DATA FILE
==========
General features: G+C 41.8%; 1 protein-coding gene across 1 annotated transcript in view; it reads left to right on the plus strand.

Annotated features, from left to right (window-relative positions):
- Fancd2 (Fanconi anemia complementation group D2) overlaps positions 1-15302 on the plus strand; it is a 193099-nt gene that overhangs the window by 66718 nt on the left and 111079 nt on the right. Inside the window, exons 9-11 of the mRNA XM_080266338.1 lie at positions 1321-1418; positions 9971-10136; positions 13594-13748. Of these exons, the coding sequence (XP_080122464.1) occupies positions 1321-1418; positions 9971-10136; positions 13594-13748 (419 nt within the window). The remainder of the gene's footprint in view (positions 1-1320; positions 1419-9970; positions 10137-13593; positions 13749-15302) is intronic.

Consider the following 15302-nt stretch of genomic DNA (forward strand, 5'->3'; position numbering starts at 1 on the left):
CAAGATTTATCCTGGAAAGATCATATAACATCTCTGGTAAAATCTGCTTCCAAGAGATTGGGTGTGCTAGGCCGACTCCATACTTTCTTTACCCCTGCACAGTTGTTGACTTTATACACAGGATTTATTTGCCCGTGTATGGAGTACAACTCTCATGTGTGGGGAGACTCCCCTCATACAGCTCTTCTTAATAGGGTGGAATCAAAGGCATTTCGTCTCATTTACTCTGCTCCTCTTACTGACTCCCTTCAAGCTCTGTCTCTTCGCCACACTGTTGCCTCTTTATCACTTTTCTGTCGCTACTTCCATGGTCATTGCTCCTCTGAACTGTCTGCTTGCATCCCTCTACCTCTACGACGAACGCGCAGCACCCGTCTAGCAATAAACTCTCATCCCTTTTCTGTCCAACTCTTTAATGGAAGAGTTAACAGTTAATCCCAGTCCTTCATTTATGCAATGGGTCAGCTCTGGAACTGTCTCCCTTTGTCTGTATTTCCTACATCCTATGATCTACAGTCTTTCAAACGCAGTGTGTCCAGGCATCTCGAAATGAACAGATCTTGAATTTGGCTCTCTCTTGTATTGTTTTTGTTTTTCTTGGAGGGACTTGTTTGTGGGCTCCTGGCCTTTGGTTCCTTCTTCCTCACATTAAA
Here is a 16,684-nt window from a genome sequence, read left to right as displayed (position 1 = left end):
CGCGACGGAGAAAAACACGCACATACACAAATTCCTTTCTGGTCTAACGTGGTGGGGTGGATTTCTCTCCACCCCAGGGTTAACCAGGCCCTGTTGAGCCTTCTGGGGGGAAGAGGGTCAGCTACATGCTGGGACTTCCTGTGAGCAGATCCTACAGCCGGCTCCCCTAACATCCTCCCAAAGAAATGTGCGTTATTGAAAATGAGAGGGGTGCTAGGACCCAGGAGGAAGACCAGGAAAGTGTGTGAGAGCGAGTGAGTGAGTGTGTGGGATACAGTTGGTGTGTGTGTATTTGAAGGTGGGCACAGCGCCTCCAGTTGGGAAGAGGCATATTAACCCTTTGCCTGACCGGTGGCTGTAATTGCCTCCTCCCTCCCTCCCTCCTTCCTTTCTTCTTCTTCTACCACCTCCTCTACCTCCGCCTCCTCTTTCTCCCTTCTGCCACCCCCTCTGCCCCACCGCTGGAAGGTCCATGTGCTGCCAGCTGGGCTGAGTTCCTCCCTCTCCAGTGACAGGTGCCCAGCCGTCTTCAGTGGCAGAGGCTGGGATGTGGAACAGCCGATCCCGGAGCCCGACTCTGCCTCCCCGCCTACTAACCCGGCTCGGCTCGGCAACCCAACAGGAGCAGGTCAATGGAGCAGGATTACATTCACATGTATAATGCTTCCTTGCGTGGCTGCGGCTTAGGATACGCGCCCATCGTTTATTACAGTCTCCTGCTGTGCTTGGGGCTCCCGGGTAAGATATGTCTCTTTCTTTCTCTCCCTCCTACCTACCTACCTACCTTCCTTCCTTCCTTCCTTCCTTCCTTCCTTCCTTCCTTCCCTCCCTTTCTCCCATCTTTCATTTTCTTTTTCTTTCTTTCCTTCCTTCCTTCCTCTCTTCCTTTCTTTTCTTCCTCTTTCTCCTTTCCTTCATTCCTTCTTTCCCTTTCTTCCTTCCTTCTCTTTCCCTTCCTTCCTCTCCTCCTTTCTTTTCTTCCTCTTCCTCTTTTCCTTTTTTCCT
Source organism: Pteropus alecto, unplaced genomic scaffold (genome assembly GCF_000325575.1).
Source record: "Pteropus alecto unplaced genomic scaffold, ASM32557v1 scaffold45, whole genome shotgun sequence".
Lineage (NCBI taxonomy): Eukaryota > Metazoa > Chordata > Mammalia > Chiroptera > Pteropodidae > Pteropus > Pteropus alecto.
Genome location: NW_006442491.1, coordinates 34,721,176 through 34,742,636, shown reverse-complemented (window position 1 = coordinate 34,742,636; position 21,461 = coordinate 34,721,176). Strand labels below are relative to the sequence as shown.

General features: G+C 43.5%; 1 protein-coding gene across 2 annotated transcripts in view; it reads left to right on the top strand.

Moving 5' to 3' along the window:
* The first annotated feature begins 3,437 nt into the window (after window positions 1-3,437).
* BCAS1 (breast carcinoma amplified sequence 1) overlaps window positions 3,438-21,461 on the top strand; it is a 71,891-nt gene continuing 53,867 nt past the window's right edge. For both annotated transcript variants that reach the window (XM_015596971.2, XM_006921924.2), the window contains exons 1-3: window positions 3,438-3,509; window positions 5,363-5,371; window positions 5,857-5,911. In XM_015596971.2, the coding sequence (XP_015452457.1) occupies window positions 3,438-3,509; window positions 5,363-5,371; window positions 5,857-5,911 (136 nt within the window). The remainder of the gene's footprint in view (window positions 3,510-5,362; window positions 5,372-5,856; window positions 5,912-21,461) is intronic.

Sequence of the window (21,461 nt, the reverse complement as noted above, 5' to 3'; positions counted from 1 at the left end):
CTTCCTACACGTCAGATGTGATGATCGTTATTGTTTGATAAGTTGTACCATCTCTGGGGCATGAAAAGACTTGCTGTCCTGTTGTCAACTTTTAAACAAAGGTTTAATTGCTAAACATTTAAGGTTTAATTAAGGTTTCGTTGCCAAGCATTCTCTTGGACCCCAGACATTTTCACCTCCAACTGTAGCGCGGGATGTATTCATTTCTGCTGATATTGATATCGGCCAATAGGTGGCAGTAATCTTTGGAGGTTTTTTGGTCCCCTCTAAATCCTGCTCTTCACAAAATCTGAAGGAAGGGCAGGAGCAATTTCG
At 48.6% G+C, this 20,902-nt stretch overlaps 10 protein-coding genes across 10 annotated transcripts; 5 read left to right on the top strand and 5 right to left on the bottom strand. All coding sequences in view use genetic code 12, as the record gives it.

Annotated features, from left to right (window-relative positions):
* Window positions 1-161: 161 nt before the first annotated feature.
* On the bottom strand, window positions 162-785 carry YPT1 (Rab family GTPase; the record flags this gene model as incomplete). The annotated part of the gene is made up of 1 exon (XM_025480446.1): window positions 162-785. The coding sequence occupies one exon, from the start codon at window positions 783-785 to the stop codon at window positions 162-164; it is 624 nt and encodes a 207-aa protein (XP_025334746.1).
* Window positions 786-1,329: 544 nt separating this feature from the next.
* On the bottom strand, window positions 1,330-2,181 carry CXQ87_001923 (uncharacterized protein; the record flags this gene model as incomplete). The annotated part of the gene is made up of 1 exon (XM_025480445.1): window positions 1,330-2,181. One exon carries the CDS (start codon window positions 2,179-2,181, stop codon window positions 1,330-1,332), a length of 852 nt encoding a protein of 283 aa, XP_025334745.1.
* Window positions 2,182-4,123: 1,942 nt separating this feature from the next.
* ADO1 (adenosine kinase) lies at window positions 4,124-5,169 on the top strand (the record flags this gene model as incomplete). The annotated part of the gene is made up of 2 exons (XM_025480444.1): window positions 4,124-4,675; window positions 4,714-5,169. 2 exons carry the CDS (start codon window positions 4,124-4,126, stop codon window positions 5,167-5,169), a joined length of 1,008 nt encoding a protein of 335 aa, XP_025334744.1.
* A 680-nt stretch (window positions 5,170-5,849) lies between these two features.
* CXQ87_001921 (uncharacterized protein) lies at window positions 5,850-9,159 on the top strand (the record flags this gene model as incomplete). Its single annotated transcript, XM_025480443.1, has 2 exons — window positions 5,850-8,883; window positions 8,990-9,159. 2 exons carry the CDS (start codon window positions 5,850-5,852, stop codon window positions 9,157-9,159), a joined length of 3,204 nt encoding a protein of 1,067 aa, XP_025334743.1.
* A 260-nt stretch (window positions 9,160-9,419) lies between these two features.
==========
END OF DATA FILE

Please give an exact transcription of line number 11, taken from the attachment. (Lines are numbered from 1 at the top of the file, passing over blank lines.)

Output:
Genome location: NW_006442491.1, coordinates 34,721,176 through 34,742,636, shown reverse-complemented (window position 1 = coordinate 34,742,636; position 21,461 = coordinate 34,721,176). Strand labels below are relative to the sequence as shown.